A member of the Honors College (class of 2011), Rob began doing undergraduate research under the mentorship of Prof. Helmut Strey, of the Biomedical Engineering Department, in his freshman year. In Summer 2008, Rob was awarded the prestigious Howard Hughes Medical Institute fellowship; the following two summers, his research was supported with funding from URECA. In his junior year, Rob was one of ~278 students nationally named a Goldwater Scholar. Rob has continued to be very productive in the Strey lab, gaining experience with microfluidic technology, photolithography/soft lithography equipment and protocols, as well as clean room experience at the Center for Functional Nanomaterials at Brookhaven National Labs. He is a coinventor (40%) with his mentor, Prof. Strey, on a patent involving a novel microfluidics technology to extract magnetic mRNA binding beads from droplets containing the contents of individual cells. The project he will be presenting at the national BMES meeting in Austin Texas is titled: “Droplet Based Microfluidics for Single Cell Genetic Analysis." Rob has also presented at URECA’s annual campus-wide research symposium (2010).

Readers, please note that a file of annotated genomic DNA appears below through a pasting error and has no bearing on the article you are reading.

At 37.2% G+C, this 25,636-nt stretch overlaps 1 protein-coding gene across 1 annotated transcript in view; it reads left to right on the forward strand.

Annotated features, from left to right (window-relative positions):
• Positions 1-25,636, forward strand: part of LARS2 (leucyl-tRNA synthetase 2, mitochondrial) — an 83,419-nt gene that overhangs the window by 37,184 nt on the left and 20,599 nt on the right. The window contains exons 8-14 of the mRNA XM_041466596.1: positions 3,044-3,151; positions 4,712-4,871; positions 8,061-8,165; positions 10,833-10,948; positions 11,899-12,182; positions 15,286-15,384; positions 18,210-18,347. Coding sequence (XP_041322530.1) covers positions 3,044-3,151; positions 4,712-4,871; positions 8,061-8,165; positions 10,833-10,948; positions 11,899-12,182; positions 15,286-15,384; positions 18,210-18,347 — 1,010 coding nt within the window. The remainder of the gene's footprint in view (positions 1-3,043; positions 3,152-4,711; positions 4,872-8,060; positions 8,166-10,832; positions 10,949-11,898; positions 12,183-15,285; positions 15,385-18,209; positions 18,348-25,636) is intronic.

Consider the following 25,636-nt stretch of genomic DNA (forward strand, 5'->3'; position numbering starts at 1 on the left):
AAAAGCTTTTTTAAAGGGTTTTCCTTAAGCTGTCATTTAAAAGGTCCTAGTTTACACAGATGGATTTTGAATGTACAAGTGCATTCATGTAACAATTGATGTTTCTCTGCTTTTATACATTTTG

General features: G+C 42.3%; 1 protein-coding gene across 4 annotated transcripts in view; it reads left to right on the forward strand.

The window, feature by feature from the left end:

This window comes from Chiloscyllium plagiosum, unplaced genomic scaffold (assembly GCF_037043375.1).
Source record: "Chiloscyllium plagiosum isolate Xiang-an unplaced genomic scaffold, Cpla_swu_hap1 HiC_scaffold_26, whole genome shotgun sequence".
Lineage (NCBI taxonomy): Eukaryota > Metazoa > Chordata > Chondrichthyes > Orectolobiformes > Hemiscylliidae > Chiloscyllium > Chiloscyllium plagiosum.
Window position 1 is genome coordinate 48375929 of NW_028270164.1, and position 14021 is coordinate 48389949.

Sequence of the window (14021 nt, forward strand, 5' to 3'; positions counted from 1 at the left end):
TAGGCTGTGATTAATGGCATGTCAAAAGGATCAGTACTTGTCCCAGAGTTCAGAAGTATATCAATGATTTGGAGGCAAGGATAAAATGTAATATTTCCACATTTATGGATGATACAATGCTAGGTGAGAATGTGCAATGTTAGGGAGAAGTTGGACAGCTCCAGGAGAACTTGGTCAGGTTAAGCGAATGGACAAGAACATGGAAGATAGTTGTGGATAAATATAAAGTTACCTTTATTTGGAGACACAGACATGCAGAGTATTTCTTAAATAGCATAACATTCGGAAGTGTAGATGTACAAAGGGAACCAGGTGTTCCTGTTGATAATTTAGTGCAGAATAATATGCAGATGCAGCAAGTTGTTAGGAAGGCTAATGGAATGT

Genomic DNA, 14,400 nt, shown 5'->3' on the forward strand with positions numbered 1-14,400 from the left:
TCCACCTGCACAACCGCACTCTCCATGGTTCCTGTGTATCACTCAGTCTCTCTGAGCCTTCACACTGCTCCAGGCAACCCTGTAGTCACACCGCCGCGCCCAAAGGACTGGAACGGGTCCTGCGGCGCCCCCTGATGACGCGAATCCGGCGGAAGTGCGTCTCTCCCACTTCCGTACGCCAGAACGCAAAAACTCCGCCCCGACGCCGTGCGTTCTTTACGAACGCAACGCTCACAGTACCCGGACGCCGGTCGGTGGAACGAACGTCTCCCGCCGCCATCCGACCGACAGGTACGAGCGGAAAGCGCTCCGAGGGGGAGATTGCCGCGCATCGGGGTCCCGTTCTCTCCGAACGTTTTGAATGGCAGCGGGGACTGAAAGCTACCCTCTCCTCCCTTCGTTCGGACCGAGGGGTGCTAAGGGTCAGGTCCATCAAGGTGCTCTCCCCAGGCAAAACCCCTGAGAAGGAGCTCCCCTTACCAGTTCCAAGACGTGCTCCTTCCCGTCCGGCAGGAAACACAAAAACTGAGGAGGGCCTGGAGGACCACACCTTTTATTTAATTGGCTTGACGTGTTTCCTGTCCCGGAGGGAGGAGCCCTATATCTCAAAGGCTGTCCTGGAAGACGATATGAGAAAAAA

Rob has also served as an Emergency Medical Technician with the Stony Brook Volunteer Ambulance Corps for the past 3 years; and is a member of Tau Beta Pi Engineering Honor Society, and the Golden Key National Honor Society. During his spare time, he enjoys playing frisbee at the beach.